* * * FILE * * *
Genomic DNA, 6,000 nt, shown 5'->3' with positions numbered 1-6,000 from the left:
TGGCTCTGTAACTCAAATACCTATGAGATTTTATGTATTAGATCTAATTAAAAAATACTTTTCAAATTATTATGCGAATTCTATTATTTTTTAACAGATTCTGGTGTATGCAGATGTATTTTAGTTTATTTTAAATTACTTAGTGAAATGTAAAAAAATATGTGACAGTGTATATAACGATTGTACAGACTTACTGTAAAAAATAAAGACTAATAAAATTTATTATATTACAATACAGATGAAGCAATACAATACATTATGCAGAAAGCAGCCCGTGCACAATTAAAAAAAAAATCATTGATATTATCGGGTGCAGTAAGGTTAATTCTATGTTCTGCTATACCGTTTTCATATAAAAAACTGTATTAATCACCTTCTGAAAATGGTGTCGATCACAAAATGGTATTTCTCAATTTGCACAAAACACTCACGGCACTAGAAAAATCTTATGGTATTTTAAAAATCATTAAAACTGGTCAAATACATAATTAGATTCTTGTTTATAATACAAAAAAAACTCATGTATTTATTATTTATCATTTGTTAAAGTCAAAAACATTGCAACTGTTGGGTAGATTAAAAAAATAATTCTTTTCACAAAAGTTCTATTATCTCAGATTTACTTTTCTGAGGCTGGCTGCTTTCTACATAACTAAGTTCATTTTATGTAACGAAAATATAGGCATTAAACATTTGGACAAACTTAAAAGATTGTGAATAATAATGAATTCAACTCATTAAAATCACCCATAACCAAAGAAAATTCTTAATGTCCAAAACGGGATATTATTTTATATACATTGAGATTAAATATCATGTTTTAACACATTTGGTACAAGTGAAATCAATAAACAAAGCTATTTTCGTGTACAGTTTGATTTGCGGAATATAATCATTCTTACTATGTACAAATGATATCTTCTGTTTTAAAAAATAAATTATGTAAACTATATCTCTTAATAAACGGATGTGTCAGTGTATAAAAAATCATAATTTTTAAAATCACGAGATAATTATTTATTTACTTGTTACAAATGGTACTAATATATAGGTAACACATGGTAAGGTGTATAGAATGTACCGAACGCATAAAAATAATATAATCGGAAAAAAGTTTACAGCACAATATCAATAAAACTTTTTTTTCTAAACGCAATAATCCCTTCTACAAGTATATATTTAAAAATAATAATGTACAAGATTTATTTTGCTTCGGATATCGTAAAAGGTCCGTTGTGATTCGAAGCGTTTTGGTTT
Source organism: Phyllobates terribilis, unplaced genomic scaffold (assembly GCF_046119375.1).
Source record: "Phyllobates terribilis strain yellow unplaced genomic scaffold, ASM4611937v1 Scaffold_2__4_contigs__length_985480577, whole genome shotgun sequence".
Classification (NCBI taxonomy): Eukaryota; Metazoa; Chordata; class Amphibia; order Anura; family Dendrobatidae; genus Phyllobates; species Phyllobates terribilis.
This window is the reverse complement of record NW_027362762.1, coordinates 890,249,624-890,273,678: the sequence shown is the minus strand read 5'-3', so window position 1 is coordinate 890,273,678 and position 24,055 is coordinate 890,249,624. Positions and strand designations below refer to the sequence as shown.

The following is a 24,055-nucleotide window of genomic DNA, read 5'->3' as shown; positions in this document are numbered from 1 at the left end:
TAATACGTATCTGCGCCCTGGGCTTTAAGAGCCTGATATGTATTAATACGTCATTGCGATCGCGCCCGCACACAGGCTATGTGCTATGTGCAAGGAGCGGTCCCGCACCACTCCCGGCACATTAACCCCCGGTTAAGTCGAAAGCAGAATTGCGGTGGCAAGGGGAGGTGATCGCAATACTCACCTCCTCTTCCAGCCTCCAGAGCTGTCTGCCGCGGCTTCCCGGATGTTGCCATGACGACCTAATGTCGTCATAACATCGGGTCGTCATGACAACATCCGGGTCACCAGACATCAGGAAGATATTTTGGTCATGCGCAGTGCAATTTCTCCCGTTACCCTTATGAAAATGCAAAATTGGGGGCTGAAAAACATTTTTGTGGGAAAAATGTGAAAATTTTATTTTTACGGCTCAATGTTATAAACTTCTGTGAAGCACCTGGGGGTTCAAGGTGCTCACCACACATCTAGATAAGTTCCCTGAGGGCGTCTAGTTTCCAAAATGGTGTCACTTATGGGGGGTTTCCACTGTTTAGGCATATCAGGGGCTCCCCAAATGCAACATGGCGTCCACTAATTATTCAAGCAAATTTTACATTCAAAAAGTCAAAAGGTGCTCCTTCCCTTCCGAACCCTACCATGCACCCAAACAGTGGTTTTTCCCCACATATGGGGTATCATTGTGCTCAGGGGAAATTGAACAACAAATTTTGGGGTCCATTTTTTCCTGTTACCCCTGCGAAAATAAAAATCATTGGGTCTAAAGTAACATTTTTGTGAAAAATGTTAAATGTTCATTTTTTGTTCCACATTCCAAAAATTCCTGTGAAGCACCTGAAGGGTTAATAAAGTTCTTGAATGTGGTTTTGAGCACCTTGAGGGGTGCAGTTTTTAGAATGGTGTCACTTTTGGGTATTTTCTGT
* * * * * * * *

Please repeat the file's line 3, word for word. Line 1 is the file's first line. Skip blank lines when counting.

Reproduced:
Source organism: Phyllobates terribilis, unplaced genomic scaffold (assembly GCF_046119375.1).